hdd is the name of the whole drive. Instead of formating the first partition only, you formated EVERYTHING. There IS no partition table, because you formated over the top of it. If you just want one partition, I wouldn't worry about it too much. Normally you would fdisk /dev/hdd to create hdd1, and then format hdd1.

When you used fdisk to check the drive stats, it tried to read the partition table, and didn't find anything that made sense. You can either use the drive as is, or you can fdisk again and format hda1 only.

jordanthompson 12-08-2004 11:37 AM

Great catch - I think that is exactly what I did.

Would reformatting also report a more correct size of the drive (closer to 120GB instead of the 111GB it currently shows?)

Thanks for your help,

gd2shoe 12-08-2004 02:29 PM

No. Often disk manufactures lie about the disk size.

1024B = 1KB
1024KB = 1MB
1024MB = 1GB

This is NOT the metric system, but it steals the naming convention from the metric. Disk manufacturers like to use a metric conversion to use a slightly larger number to sell the drive.

120,000,000,000B = 111.75GB

Sorry, but I think that is what is happening here.

Emerson 12-08-2004 03:40 PM

Technically there is no such a prefix as K, it stands for Kelvin and Sir Kelvin has nothing to do with bytes.
Correct prefix is k- for 1000, and Ki for kilobinary.

Have a great day!

gd2shoe 12-08-2004 06:03 PM

Ok, smart alek...

There is a bit of controversy over this that I was hoping to avoid. 'k' is a metric prefix; 'KB' on the other hand is NOT a metric unit (as I mentioned above).

A few years ago, scientist and others discovered that computer geeks were "misusing" the metric prefixes.

"Oh no, they're using our prefixes to mean something else, we've got to do something about it! Here, let's tell them that they can no longer use KB, MB, and GB. We will instead benevolently bestow upon them the KiB, MiB, and GiB."

Alright, so the push probably came mostly from those who are in the computer science field to some extent, though a minority of them. The fact remains that few people use these measurements. The fact also remains that there would be EXTREMELY little confussion if everyone just accepted the fact that memory is measured in base 1024 increments.

gd2shoe 12-08-2004 06:08 PM

Note also that you didn't post the page you thought you did. The one you were after was:

Which can be found off of that page. Note also that the NIST is hosting this information, but are not taking credit for it. They are only forwarding the standard that is trying to be enforced, not the one(s) being widely used.

Emerson 12-08-2004 06:26 PM

Sorry, I posted right page.
My point was there is no prefix "K".
You can use kB or KiB, but no KB.

gd2shoe 12-08-2004 06:36 PM


Originally posted by Emerson
Sorry, I posted right page.
My point was there is no prefix "K".
You can use kB or KiB, but no KB.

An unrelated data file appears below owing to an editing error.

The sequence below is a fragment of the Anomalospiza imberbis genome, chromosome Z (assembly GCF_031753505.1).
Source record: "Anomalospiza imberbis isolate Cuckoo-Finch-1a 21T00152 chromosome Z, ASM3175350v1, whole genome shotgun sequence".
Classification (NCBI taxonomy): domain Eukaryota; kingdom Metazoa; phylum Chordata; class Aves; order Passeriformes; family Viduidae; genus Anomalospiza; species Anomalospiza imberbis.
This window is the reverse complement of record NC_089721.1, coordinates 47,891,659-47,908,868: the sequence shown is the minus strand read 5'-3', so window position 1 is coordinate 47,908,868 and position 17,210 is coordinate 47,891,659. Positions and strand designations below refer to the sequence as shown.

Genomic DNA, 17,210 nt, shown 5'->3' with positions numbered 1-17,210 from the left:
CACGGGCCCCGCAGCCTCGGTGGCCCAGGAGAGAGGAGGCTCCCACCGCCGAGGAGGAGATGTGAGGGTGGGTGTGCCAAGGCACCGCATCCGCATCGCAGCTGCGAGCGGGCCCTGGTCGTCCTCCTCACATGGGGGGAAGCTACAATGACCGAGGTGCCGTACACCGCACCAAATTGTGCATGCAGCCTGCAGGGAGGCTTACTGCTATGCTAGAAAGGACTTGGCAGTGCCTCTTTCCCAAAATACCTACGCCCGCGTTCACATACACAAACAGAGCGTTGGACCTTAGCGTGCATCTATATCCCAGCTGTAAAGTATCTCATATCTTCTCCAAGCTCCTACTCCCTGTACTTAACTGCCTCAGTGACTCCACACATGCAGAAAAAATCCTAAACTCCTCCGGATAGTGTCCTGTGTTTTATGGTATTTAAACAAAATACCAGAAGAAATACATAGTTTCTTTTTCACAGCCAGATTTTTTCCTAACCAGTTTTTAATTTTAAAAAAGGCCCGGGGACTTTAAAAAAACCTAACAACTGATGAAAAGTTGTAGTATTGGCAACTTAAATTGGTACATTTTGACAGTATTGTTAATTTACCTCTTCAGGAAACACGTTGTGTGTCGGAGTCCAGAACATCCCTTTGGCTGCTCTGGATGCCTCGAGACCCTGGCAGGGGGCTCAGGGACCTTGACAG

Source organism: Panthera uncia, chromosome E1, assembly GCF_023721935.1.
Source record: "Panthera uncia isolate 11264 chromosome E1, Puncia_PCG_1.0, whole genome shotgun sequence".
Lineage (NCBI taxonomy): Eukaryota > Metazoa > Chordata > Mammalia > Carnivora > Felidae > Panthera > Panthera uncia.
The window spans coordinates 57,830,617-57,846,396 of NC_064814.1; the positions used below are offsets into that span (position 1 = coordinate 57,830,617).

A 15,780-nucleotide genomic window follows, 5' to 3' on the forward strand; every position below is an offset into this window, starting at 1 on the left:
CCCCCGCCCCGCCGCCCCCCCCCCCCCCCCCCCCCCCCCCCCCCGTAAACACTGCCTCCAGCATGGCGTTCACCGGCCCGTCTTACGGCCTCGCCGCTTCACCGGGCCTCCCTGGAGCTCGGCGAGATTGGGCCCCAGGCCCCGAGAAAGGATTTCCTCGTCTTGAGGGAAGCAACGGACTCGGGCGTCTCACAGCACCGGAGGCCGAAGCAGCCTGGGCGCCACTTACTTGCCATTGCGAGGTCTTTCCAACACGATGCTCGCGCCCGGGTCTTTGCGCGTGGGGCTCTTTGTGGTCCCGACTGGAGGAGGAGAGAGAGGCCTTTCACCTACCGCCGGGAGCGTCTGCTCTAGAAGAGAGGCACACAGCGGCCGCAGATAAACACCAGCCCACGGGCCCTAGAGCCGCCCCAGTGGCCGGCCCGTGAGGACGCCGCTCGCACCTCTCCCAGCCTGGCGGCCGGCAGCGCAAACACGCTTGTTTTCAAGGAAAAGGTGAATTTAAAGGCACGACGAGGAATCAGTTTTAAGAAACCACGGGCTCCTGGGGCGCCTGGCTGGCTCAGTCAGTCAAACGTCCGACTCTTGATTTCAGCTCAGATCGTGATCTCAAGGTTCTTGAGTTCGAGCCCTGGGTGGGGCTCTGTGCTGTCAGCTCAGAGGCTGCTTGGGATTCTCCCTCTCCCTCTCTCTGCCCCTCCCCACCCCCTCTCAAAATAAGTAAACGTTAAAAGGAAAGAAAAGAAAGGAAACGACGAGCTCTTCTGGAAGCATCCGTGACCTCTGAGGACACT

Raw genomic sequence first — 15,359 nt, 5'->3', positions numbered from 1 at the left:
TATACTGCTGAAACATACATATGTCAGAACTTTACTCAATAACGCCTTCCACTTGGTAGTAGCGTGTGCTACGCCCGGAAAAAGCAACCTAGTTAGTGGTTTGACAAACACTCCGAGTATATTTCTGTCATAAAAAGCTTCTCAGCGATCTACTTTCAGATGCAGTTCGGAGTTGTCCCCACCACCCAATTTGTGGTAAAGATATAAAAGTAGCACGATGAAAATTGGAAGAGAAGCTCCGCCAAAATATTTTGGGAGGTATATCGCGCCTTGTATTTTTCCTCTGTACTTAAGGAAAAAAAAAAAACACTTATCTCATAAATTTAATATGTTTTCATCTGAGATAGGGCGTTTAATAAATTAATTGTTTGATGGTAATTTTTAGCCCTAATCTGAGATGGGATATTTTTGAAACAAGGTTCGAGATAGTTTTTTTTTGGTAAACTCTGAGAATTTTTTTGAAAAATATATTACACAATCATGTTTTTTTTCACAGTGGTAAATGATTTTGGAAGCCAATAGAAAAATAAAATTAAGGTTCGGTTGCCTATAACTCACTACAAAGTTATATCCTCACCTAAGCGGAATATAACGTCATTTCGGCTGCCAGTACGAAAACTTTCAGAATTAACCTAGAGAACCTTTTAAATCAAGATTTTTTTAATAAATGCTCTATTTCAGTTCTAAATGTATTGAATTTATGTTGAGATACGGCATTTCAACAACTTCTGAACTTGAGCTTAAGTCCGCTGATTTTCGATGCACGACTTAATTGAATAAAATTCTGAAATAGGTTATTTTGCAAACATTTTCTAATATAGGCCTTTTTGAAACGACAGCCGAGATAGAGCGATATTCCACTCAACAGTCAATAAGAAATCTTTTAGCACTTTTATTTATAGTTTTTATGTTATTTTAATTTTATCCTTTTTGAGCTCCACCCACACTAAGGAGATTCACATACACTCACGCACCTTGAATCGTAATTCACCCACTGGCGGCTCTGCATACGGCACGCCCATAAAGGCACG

Yeah, and my point is that I can use KB all I want to (1024 B). Until KiB actually becomes an industry standard (if ever), there is nothing wrong with using a unit name that is widely known. Don't get my wrong, I'm not totally opposed to something like KiB, I just don't see a point to trying to convince an entire industry to change it's naming scheme for no reason. I say, let the standard stand.

Emerson 12-08-2004 06:53 PM

Sorry again. I point flaming finger to MS. AFAIK they started to misuse this unit.
There is no standard containing prefix "K". !!! "K" stands for Kelvin degree (temperature).
The fact prefix K is not in SI table does not give you the right put it wherever you want.
Next thing you tell as the m (milli-) and M (mega-) are the same?
And stay cool, 310 K is just enough for your body.
Remember, a teacher's position comes with great responsibility.

gd2shoe 12-08-2004 08:46 PM

I'm sorry that I sound hot headed about it. It just really irritates me when standards are not standard. MS may have been the culprit that spread the "misuse" around, but I have a suspicion that 'KB' was used before then.

The fact that 'K' is not in the SI table neither gives nor takes away the right to use it in this context. It is an informal industry standard. I acknowledge that if I wanted to use a formal designation, I would use KiB. If all of the sudden everyone started using this new set of terms, most of my frustration over this would go away. As it stands, the terms are just not used, not even by manufacturers (by and large).

No, you don't have to worry. 'm' and 'M' are safe from the evil likes of me! :D

The last line of your post shows intelligence and perspective. In a sense, we are all teachers and students here. The truth is, there are many wonderful teachers here at linuxquestions. There are also some who have partial answers, and are willing to lend a hand. I believe that I tend to fit in this category. I'll tend to answer when nobody more intelligent than I cares to. I prefer to think of everyone here as helping hands, all helping each other. The idea that someone will take what I say, and immediately accept it as true is scary, but it will happen.